Another fun demonstration of superimposition is Ex. 10. Here, alternating Aadd9 and Ebadd9 arpeggios are stamped onto an ordinary background harmony of A major. Building half of the riff’s add9 arpeggios on the key’s tritone, E—the so-called "devil’s interval"—we add a dangerous and dissonant melodic intrigue to the otherwise happy sounding passage.
For some rising triplets that tap into the innate power of a B5 groove, give Ex. 11 a spin. If blazing speed appeals to you, know that this lick can be executed quickly by playing the first two pitches in each triplet with a nimble downward sweep of the pick.
Few if any licks sound more modern and atonal than 12-tone melodies—one of which is presented in the first measure of our final phrase, appropriately numbered Ex. 12. But Austrian-born composers Arnold Schoenberg and Josef Matthias Hauer were pioneering angular 12-tone music as early as 1919. The concept behind this genre of composition is simple: Arrange all 12 notes of the chromatic scale in whatever sequence you like in a row in which—unlike tonal music—no group of notes predominates. The way you eliminate tonal and modal focus is simply to ensure that no pitch recurs until all of the other 11 have been played. This idea is easy in theory, but tricky to put into practice on the fretboard.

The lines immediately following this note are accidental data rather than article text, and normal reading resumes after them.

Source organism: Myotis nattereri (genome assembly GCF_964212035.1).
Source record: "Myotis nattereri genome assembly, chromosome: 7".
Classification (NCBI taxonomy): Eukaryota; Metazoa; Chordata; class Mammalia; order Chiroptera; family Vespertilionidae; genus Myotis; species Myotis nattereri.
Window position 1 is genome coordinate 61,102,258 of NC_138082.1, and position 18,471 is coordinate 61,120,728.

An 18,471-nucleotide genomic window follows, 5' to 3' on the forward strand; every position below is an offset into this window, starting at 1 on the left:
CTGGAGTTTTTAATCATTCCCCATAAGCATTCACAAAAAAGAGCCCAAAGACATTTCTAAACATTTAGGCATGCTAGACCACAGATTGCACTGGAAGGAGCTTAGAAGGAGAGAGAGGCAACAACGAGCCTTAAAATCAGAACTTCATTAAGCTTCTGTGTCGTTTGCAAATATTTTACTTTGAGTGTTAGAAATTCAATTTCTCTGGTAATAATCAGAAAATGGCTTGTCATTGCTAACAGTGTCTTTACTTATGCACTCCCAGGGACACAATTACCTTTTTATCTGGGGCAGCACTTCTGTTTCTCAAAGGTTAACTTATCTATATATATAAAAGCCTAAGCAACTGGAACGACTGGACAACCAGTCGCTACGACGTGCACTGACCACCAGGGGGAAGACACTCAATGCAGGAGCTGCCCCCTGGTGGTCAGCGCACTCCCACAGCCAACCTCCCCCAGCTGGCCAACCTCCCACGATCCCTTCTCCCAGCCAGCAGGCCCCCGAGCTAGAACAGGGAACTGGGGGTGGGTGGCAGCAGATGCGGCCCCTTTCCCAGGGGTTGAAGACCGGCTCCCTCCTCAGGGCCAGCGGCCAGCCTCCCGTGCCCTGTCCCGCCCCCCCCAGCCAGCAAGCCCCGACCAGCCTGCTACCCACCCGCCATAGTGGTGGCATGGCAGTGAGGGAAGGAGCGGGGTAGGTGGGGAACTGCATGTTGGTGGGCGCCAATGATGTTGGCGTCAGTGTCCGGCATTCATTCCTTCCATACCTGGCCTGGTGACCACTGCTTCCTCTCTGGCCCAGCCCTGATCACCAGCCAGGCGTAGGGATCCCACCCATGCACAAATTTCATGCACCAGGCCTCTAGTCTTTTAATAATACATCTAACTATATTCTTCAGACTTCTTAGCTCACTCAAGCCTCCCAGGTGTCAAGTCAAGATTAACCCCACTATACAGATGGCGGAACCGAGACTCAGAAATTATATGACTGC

Now that you’ve tackled all the riffs in this lesson, realize that each example herein is merely a musical springboard. Once a given technique has launched you in a new musical direction, experiment with anything that can alter your melodic and timbral trajectory for further outside adventures. This can mean tweaking the tempo, changing the melodic direction, employing dynamics, engaging effects, accenting select notes while ghosting others, changing the time signature or rhythmic groupings, or transposing the phrase up or down in pitch. Each example has been presented with no key signature (i.e. in the key of C) because, although chord symbols are provided for every example, they are to be treated only as possible harmonies the rhythm section might play behind the written lick. (Don’t forget that often the quickest way to make a lick sound out is to simply modify or substitute the chords that accompany it.) And finally, be sure to innovate. Take inspiration from these techniques and invent some of your own outside approaches, because if everyone started playing these rad riffs, they would lose their rebel sound.